Summary of Hypertrophic pyloric stenosis
Transcript for Hypertrophic pyloric stenosis
Hypertrophic pyloric stenosis
With hypertrophic pyloric stenosis, hypertrophy refers to an increase in size, pyloric refers to the pylorus which is the tissue between the stomach and the duodenum, and stenosis means narrowing, so hypertrophic pyloric stenosis, or HPS, is a congenital condition where a baby’s pylorus grows in size such that it narrows the tiny opening between the stomach and the duodenum.
The pylorus itself has two parts to it, the pyloric antrum, which connects to the body of the stomach, and the pyloric canal, which connects to the duodenum.
At the end of the pyloric canal you’ve got the pyloric sphincter, which is a ring of smooth muscle that contracts and acts like a valve, letting food pass down into the duodenum, but not go back up into the stomach.
In HPS, babies are born with a normal pylorus, but within a few weeks after birth, the smooth muscle of the pyloric antrum begins to undergo hypertrophy and hyperplasia, meaning an increase in the size of each cell as well as an increase in the overall number of cells, respectively.
This causes the pyloric antrum to nearly double in size.
This thick and muscular antrum obstructs the pathway of food, which makes it harder for food to leave the stomach and enter the small intestine.
Clinically the enlarged pylorus can be felt as an “olive” in the right upper quadrant or epigastric region of the abdomen, which is just above the umbilicus.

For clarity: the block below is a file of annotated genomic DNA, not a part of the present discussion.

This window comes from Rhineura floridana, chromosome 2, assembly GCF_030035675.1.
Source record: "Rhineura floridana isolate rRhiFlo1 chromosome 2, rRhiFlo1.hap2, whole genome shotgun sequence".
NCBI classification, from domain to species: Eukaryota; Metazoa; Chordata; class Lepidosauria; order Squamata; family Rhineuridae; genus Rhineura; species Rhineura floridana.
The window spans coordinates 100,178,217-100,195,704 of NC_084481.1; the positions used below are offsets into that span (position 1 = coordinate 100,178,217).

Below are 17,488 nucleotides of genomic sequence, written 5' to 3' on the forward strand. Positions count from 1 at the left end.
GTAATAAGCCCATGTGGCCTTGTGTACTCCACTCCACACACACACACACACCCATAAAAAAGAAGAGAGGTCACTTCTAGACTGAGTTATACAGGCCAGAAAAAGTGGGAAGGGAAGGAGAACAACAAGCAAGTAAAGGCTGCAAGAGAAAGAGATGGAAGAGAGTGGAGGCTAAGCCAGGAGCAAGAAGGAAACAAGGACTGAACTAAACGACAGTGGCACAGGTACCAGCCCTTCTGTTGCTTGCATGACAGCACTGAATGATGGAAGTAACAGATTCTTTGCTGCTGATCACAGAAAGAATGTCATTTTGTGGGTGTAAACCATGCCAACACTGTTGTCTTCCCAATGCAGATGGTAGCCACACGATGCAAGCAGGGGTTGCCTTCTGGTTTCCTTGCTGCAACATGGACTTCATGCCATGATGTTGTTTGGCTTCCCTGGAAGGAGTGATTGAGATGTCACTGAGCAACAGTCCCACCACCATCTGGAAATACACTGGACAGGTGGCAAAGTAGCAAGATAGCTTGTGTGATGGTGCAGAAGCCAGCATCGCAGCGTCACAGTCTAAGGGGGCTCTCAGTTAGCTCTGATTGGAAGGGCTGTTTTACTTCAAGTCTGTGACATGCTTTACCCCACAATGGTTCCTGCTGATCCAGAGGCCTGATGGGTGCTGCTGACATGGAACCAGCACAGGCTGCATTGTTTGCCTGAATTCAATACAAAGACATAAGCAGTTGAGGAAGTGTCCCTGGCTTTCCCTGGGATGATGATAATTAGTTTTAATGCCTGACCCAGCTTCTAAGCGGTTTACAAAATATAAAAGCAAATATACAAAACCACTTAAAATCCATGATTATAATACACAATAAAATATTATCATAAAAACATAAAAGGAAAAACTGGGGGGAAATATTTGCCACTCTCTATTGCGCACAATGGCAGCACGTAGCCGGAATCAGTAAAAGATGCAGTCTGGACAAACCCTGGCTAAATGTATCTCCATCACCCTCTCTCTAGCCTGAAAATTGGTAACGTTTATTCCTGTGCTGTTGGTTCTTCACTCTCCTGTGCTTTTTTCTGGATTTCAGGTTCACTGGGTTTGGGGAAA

Also, there’s normally contraction and relaxation of the smooth muscle lining the stomach, a process called peristalsis.
Obstruction from HPS can cause the stomach smooth muscle to have to work much harder to push food through, and sometimes there can even be hypertrophy of those muscles, which can result in peristalsis that can be felt or seen.
If food can’t pass through the pylorus, it quickly starts to build up to the point where it has nowhere to go, which can lead to vomiting.
This usually happens around 2-6 weeks, and can get more intense over time, until it ultimately starts causing projectile vomiting, called that because the vomit literally launches out of a child’s mouth.
The vomit is also non-bilious, meaning it doesn’t contain bile, which makes sense, since bile secretion happens after the pyloric sphincter in the duodenum.
This vomiting leads to loss of stomach acid, which leads to dehydration, as well as loss of hydrochloric acid, which depletes the body’s chloride and leads to hypochloremia—low chloride in the blood.